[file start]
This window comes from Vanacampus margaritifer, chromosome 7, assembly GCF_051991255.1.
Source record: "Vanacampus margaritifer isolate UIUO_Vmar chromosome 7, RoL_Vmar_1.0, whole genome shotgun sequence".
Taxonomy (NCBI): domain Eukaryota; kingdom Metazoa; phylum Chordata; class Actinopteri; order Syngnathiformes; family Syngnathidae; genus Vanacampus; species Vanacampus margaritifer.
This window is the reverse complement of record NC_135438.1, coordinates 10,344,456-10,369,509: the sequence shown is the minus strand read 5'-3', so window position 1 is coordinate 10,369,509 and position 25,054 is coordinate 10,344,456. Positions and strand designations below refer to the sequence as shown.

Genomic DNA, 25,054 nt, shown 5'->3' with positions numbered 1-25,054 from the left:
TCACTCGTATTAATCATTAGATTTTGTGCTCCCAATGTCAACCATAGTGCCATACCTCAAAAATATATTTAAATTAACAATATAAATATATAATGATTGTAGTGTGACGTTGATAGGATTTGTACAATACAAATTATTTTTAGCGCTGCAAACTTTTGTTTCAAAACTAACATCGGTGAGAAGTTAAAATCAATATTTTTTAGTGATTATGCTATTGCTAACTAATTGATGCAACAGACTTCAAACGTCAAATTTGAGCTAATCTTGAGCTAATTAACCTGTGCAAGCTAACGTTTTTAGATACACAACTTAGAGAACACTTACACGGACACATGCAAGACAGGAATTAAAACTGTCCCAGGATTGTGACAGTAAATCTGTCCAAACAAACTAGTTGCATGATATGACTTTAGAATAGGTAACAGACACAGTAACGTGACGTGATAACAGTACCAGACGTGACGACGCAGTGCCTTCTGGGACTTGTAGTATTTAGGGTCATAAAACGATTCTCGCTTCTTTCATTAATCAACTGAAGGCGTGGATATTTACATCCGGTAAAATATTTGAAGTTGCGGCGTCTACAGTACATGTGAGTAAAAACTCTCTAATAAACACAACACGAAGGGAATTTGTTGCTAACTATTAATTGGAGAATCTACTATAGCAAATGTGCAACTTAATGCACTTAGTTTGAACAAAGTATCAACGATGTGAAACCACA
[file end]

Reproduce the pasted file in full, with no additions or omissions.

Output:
This window comes from Vanacampus margaritifer, chromosome 7, assembly GCF_051991255.1.
Source record: "Vanacampus margaritifer isolate UIUO_Vmar chromosome 7, RoL_Vmar_1.0, whole genome shotgun sequence".
Taxonomy (NCBI): domain Eukaryota; kingdom Metazoa; phylum Chordata; class Actinopteri; order Syngnathiformes; family Syngnathidae; genus Vanacampus; species Vanacampus margaritifer.
This window is the reverse complement of record NC_135438.1, coordinates 10,344,456-10,369,509: the sequence shown is the minus strand read 5'-3', so window position 1 is coordinate 10,369,509 and position 25,054 is coordinate 10,344,456. Positions and strand designations below refer to the sequence as shown.

Genomic DNA, 25,054 nt, shown 5'->3' with positions numbered 1-25,054 from the left:
TCACTCGTATTAATCATTAGATTTTGTGCTCCCAATGTCAACCATAGTGCCATACCTCAAAAATATATTTAAATTAACAATATAAATATATAATGATTGTAGTGTGACGTTGATAGGATTTGTACAATACAAATTATTTTTAGCGCTGCAAACTTTTGTTTCAAAACTAACATCGGTGAGAAGTTAAAATCAATATTTTTTAGTGATTATGCTATTGCTAACTAATTGATGCAACAGACTTCAAACGTCAAATTTGAGCTAATCTTGAGCTAATTAACCTGTGCAAGCTAACGTTTTTAGATACACAACTTAGAGAACACTTACACGGACACATGCAAGACAGGAATTAAAACTGTCCCAGGATTGTGACAGTAAATCTGTCCAAACAAACTAGTTGCATGATATGACTTTAGAATAGGTAACAGACACAGTAACGTGACGTGATAACAGTACCAGACGTGACGACGCAGTGCCTTCTGGGACTTGTAGTATTTAGGGTCATAAAACGATTCTCGCTTCTTTCATTAATCAACTGAAGGCGTGGATATTTACATCCGGTAAAATATTTGAAGTTGCGGCGTCTACAGTACATGTGAGTAAAAACTCTCTAATAAACACAACACGAAGGGAATTTGTTGCTAACTATTAATTGGAGAATCTACTATAGCAAATGTGCAACTTAATGCACTTAGTTTGAACAAAGTATCAACGATGTGAAACCACA